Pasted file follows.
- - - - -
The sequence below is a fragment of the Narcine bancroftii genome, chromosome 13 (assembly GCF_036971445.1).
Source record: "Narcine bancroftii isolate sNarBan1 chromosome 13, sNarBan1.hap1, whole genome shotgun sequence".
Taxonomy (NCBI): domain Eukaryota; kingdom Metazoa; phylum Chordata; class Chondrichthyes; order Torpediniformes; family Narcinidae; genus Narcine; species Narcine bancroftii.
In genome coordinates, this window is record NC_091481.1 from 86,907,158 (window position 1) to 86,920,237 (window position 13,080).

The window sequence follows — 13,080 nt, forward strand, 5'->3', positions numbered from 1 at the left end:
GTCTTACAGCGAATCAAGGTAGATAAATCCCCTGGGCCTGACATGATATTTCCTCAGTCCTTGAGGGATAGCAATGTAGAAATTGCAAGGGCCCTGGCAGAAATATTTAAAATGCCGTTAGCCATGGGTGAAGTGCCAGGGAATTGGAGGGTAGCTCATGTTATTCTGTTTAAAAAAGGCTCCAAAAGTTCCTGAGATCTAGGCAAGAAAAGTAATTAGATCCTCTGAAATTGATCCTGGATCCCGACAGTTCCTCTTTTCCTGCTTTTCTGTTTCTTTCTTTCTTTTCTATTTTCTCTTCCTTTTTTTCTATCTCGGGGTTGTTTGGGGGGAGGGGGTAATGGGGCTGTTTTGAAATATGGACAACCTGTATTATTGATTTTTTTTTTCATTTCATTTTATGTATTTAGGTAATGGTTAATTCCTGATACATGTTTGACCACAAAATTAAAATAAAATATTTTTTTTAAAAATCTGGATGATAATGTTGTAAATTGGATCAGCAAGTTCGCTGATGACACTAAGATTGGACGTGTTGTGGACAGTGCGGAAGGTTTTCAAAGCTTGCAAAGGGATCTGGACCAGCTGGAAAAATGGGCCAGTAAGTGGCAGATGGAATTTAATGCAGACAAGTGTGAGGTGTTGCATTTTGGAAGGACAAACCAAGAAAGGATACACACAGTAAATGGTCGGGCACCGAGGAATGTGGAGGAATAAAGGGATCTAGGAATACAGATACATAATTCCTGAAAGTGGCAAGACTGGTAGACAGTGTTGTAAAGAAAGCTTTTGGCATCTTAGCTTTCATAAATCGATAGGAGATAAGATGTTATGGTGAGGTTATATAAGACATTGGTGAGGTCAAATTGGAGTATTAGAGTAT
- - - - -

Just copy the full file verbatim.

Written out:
The sequence below is a fragment of the Narcine bancroftii genome, chromosome 13 (assembly GCF_036971445.1).
Source record: "Narcine bancroftii isolate sNarBan1 chromosome 13, sNarBan1.hap1, whole genome shotgun sequence".
Taxonomy (NCBI): domain Eukaryota; kingdom Metazoa; phylum Chordata; class Chondrichthyes; order Torpediniformes; family Narcinidae; genus Narcine; species Narcine bancroftii.
In genome coordinates, this window is record NC_091481.1 from 86,907,158 (window position 1) to 86,920,237 (window position 13,080).

The window sequence follows — 13,080 nt, forward strand, 5'->3', positions numbered from 1 at the left end:
GTCTTACAGCGAATCAAGGTAGATAAATCCCCTGGGCCTGACATGATATTTCCTCAGTCCTTGAGGGATAGCAATGTAGAAATTGCAAGGGCCCTGGCAGAAATATTTAAAATGCCGTTAGCCATGGGTGAAGTGCCAGGGAATTGGAGGGTAGCTCATGTTATTCTGTTTAAAAAAGGCTCCAAAAGTTCCTGAGATCTAGGCAAGAAAAGTAATTAGATCCTCTGAAATTGATCCTGGATCCCGACAGTTCCTCTTTTCCTGCTTTTCTGTTTCTTTCTTTCTTTTCTATTTTCTCTTCCTTTTTTTCTATCTCGGGGTTGTTTGGGGGGAGGGGGTAATGGGGCTGTTTTGAAATATGGACAACCTGTATTATTGATTTTTTTTTTCATTTCATTTTATGTATTTAGGTAATGGTTAATTCCTGATACATGTTTGACCACAAAATTAAAATAAAATATTTTTTTTAAAAATCTGGATGATAATGTTGTAAATTGGATCAGCAAGTTCGCTGATGACACTAAGATTGGACGTGTTGTGGACAGTGCGGAAGGTTTTCAAAGCTTGCAAAGGGATCTGGACCAGCTGGAAAAATGGGCCAGTAAGTGGCAGATGGAATTTAATGCAGACAAGTGTGAGGTGTTGCATTTTGGAAGGACAAACCAAGAAAGGATACACACAGTAAATGGTCGGGCACCGAGGAATGTGGAGGAATAAAGGGATCTAGGAATACAGATACATAATTCCTGAAAGTGGCAAGACTGGTAGACAGTGTTGTAAAGAAAGCTTTTGGCATCTTAGCTTTCATAAATCGATAGGAGATAAGATGTTATGGTGAGGTTATATAAGACATTGGTGAGGTCAAATTGGAGTATTAGAGTAT